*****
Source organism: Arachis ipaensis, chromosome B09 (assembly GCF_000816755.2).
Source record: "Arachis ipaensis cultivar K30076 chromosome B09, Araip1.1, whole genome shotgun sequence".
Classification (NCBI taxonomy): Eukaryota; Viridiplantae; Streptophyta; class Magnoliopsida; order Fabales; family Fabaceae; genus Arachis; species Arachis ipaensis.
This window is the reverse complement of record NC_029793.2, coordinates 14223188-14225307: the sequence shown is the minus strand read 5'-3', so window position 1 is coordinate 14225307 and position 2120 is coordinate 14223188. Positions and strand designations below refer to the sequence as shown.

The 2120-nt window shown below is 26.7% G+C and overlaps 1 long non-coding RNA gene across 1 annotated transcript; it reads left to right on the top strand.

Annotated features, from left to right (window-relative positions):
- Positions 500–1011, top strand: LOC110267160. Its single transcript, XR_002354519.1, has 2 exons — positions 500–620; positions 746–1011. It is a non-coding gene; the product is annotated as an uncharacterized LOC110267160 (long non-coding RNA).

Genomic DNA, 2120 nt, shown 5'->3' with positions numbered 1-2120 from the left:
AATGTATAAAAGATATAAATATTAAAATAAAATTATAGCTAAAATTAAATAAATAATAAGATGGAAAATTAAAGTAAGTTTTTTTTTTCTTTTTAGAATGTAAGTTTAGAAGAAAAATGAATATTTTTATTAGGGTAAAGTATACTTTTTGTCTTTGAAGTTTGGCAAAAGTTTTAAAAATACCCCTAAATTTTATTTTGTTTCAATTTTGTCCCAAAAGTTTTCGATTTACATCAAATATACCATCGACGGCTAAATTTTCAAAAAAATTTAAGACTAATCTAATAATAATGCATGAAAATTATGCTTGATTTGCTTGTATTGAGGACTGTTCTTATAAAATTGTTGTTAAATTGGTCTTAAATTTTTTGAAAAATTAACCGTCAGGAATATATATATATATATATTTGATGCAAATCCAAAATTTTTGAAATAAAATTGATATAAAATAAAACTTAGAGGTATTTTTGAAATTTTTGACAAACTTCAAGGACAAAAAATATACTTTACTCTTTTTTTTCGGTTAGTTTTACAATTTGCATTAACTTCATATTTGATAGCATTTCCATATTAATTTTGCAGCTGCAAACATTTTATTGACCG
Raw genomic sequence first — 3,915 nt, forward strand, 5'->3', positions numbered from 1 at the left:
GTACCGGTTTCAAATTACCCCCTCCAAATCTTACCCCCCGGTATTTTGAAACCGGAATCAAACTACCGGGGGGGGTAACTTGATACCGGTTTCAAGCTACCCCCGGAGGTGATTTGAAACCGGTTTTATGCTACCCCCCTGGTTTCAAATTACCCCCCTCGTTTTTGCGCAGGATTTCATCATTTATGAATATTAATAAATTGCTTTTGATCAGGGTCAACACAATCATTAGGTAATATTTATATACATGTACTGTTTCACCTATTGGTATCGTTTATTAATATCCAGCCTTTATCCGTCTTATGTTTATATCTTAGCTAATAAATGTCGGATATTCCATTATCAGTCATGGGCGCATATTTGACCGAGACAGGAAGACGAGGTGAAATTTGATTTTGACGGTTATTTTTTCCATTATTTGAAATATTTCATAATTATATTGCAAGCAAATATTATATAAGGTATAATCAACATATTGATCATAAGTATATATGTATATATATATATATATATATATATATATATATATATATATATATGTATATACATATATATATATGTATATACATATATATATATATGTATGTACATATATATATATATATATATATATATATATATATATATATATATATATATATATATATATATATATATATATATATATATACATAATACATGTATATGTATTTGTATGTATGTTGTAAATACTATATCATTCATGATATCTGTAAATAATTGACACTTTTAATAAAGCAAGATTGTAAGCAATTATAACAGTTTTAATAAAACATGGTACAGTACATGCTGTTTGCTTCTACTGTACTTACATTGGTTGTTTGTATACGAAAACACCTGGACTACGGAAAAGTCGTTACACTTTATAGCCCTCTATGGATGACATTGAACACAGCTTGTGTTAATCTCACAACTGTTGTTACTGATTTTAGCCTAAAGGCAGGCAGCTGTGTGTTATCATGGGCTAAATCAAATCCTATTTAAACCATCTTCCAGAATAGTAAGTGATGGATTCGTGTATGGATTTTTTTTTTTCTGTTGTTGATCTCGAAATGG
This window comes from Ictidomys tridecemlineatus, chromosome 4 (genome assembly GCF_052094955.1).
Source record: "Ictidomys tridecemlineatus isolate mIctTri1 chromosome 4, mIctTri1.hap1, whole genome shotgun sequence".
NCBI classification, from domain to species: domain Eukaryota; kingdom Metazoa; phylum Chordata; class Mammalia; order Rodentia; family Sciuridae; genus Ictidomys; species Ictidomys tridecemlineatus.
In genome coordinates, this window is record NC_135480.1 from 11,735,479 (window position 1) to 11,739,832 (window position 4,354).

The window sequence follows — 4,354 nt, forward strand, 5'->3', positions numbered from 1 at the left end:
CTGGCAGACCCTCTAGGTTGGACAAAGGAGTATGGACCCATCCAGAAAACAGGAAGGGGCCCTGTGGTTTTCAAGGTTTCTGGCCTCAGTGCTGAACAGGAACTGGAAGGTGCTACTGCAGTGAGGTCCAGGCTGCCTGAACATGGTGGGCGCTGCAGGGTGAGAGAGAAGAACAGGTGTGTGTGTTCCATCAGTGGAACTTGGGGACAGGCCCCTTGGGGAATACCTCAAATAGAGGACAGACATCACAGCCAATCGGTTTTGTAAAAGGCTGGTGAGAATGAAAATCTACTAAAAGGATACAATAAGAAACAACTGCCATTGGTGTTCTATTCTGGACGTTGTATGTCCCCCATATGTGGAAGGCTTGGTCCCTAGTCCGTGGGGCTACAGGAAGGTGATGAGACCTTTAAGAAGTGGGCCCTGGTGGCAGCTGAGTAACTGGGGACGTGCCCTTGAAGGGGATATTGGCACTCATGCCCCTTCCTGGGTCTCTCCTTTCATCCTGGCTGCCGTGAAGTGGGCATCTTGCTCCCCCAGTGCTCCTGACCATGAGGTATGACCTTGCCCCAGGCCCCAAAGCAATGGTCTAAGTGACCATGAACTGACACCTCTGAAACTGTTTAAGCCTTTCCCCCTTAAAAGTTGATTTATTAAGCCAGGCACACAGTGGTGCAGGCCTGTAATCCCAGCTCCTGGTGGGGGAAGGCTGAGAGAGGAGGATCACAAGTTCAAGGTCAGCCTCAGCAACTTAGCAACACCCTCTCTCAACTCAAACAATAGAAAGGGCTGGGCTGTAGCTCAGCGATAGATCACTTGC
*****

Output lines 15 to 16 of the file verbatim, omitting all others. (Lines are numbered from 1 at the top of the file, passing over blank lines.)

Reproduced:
In genome coordinates, this window is record NC_135480.1 from 11,735,479 (window position 1) to 11,739,832 (window position 4,354).

The window sequence follows — 4,354 nt, forward strand, 5'->3', positions numbered from 1 at the left end: